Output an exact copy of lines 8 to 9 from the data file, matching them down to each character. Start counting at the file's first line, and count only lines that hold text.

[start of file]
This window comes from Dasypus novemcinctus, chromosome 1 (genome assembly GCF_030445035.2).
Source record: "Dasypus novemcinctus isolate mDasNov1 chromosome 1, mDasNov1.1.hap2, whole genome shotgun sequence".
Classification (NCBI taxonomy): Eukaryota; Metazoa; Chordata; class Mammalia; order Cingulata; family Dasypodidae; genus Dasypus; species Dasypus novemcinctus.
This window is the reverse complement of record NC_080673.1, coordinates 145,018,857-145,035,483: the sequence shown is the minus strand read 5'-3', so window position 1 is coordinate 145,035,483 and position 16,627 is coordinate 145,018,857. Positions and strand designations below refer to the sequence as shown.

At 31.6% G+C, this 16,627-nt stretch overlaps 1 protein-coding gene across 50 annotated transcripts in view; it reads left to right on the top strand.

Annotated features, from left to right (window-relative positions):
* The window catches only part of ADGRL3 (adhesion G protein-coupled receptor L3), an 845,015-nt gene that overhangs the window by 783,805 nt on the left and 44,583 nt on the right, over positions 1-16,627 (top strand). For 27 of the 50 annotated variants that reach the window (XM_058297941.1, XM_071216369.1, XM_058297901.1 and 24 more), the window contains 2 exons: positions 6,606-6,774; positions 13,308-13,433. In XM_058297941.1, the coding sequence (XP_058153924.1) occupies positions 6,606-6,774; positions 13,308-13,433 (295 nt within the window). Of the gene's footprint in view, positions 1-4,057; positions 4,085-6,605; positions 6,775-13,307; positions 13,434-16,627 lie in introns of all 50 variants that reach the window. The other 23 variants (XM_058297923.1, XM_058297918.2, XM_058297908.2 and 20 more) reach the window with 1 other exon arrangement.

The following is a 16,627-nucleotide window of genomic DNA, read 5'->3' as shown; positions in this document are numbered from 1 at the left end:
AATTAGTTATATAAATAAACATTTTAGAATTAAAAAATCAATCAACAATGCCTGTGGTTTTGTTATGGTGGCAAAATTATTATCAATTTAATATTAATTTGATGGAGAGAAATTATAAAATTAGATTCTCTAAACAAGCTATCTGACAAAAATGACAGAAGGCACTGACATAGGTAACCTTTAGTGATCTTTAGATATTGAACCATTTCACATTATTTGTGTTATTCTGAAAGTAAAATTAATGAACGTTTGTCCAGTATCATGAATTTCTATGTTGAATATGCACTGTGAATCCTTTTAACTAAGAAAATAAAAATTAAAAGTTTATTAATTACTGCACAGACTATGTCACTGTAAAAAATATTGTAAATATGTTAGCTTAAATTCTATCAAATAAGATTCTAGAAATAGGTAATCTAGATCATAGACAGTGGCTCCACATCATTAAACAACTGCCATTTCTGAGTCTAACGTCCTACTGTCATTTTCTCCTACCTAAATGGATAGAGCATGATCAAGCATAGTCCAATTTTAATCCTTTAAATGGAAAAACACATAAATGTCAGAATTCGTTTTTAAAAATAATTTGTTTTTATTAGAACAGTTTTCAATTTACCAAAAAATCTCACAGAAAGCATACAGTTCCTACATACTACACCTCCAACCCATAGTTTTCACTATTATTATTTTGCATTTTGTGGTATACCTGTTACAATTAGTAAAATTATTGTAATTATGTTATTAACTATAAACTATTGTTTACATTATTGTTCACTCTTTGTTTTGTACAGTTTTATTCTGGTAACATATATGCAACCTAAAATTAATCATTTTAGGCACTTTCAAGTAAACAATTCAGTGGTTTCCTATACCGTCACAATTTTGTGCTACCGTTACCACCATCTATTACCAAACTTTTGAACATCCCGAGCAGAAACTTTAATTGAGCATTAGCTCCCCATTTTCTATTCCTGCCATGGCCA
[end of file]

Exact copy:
The following is a 16,627-nucleotide window of genomic DNA, read 5'->3' as shown; positions in this document are numbered from 1 at the left end:
AATTAGTTATATAAATAAACATTTTAGAATTAAAAAATCAATCAACAATGCCTGTGGTTTTGTTATGGTGGCAAAATTATTATCAATTTAATATTAATTTGATGGAGAGAAATTATAAAATTAGATTCTCTAAACAAGCTATCTGACAAAAATGACAGAAGGCACTGACATAGGTAACCTTTAGTGATCTTTAGATATTGAACCATTTCACATTATTTGTGTTATTCTGAAAGTAAAATTAATGAACGTTTGTCCAGTATCATGAATTTCTATGTTGAATATGCACTGTGAATCCTTTTAACTAAGAAAATAAAAATTAAAAGTTTATTAATTACTGCACAGACTATGTCACTGTAAAAAATATTGTAAATATGTTAGCTTAAATTCTATCAAATAAGATTCTAGAAATAGGTAATCTAGATCATAGACAGTGGCTCCACATCATTAAACAACTGCCATTTCTGAGTCTAACGTCCTACTGTCATTTTCTCCTACCTAAATGGATAGAGCATGATCAAGCATAGTCCAATTTTAATCCTTTAAATGGAAAAACACATAAATGTCAGAATTCGTTTTTAAAAATAATTTGTTTTTATTAGAACAGTTTTCAATTTACCAAAAAATCTCACAGAAAGCATACAGTTCCTACATACTACACCTCCAACCCATAGTTTTCACTATTATTATTTTGCATTTTGTGGTATACCTGTTACAATTAGTAAAATTATTGTAATTATGTTATTAACTATAAACTATTGTTTACATTATTGTTCACTCTTTGTTTTGTACAGTTTTATTCTGGTAACATATATGCAACCTAAAATTAATCATTTTAGGCACTTTCAAGTAAACAATTCAGTGGTTTCCTATACCGTCACAATTTTGTGCTACCGTTACCACCATCTATTACCAAACTTTTGAACATCCCGAGCAGAAACTTTAATTGAGCATTAGCTCCCCATTTTCTATTCCTGCCATGGCCA